GV community remembers the legacy of dean Mary Seeger


Courtesy / Bernadine Carey-Tucker

Mackenzie Keller, Staff Reporter

Grand Valley State University experienced great loss as former dean Mary Seeger died Tuesday, June 11 at 79 years old.Seeger and her husband Wilhelm (Bill) joined the university staff in 1965, two years after the groundbreaking group of students began taking the first classes. Both taught German and became heavily involved in campus activities.

Throughout her career at GVSU, Seeger held many different positions. She served not only as a professor, but as associate dean for the College of Arts and Sciences, acting director of the Graduate School of Education and director of the Academic Resource Center. She was named dean in 1989 — the first woman to hold the title — and continued in that role until she retired in 2005.

The Seegers cared greatly for the students, and even arranged for GVSU students studying abroad in Germany to live with their family.

The Seegers have several scholarships in their honor. One for students studying abroad, called the Mary A. and Wilhelm W. Seeger Global Programs Scholarship, and another for incoming freshman majoring in a foreign language.

Not only did Seeger give a lot to the GVSU community, but she received a lot of recognition and awards for her services. She was presented the Grand Valley Women’s Commission Maxine Swanson Award in 1999, Progress in Equity Award in 2000, the Women and Gender Studies Barbara Jordan Award in 2001, the Lifetime Achievement Award in 2005 and the Arend D. Lubbers Award in 2010. She was also recognized as a women’s advocate by YWCA in 2013.

Dean Seeger made a tremendous impact at GVSU. She created ten programs to improve the lives of GVSU students and had been active in countless groups dedicated to women’s rights and equality. She led the university in its first climate study in 1993 and the equal salary study in 1999.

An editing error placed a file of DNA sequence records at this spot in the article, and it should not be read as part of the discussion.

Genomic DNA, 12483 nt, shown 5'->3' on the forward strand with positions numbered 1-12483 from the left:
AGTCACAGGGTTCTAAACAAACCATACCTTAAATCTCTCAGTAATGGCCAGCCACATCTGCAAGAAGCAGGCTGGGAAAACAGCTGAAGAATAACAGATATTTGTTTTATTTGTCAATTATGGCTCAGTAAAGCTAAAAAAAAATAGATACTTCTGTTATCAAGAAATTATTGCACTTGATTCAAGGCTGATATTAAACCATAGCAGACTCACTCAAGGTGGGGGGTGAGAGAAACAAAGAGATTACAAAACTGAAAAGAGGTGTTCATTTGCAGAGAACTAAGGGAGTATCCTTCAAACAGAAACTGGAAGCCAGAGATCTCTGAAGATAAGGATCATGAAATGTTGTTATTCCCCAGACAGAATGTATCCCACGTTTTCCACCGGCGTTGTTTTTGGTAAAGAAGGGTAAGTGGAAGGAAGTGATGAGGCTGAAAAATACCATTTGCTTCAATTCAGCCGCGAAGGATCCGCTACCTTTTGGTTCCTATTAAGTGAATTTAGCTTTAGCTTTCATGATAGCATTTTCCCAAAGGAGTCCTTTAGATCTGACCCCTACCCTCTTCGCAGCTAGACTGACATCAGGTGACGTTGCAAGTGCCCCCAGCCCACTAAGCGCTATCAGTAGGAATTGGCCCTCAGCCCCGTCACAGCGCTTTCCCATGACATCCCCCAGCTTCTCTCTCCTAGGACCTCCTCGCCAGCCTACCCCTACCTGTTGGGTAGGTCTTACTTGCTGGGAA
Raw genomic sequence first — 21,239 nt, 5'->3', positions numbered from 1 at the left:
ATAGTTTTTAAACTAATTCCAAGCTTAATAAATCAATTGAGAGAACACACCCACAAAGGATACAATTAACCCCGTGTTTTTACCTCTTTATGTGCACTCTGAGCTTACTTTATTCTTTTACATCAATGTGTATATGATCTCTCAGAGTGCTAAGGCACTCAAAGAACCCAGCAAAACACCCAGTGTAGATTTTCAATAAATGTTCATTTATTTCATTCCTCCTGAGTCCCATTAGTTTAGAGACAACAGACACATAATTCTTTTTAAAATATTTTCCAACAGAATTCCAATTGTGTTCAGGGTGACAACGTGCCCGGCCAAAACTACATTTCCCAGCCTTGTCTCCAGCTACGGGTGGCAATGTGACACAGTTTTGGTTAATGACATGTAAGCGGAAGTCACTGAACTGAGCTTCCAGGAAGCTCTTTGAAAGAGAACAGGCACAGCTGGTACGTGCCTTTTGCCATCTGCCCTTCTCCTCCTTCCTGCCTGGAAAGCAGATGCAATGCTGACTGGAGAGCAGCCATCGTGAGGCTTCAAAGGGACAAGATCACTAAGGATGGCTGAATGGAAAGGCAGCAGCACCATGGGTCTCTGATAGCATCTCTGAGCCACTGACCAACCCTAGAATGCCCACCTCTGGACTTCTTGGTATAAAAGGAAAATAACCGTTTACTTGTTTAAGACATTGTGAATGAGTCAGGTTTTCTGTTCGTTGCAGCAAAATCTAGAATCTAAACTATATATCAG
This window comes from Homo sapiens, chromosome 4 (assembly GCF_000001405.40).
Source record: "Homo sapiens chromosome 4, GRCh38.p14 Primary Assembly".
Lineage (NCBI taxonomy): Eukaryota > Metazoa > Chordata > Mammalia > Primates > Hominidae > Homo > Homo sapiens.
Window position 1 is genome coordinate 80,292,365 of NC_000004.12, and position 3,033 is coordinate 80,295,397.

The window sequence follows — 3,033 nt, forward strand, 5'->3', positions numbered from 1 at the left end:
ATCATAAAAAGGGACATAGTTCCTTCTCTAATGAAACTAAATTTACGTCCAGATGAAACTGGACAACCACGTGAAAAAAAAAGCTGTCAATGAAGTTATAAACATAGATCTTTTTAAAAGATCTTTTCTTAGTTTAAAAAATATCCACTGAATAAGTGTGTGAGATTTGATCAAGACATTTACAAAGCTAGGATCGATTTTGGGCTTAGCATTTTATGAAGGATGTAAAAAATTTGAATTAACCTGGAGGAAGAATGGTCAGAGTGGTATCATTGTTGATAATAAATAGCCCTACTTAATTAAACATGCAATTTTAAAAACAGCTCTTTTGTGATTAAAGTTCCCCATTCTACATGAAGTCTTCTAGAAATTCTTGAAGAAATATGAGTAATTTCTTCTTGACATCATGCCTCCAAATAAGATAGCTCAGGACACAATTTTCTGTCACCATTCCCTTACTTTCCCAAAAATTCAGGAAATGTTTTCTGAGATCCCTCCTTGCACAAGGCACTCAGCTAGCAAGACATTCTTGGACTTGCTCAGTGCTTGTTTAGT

Associate Vice President for Equity, Policy and Compliance Kathleen VanderVeen said that because of Seeger’s work and pushing for equality, the university had improved considerably. With Seeger’s efforts, change was coming to GVSU.

“Grand Valley, and all of us who stand on (Seeger’s) shoulders, will be forever grateful for her legacy,” VanderVeen said.

Seeger pushed for LGBT issues to be studied, established the Women’s Commission and helped narrow the gap in pay between male and female staff members.

Not only did Seeger improve her school, she also helped enhance her community. She served as the president for the Greater Grand Rapids Women’s History Council from 2000-2010 and for the Michigan Trails from 1995-2001.

Courtesy / University Archives

The Seegers dedicated more than 45 years of their lives to the improvement of the university. They continue to improve the lives of students through scholarships and the advancement made on campus even today.

Seeger is survived by her husband Bill, sisters Kathryn George Johnson and Jane Elizabeth El Shami, brother-in law Joe and his wife Polly. She also leaves behind many friends and countless people whose lives she had impacted.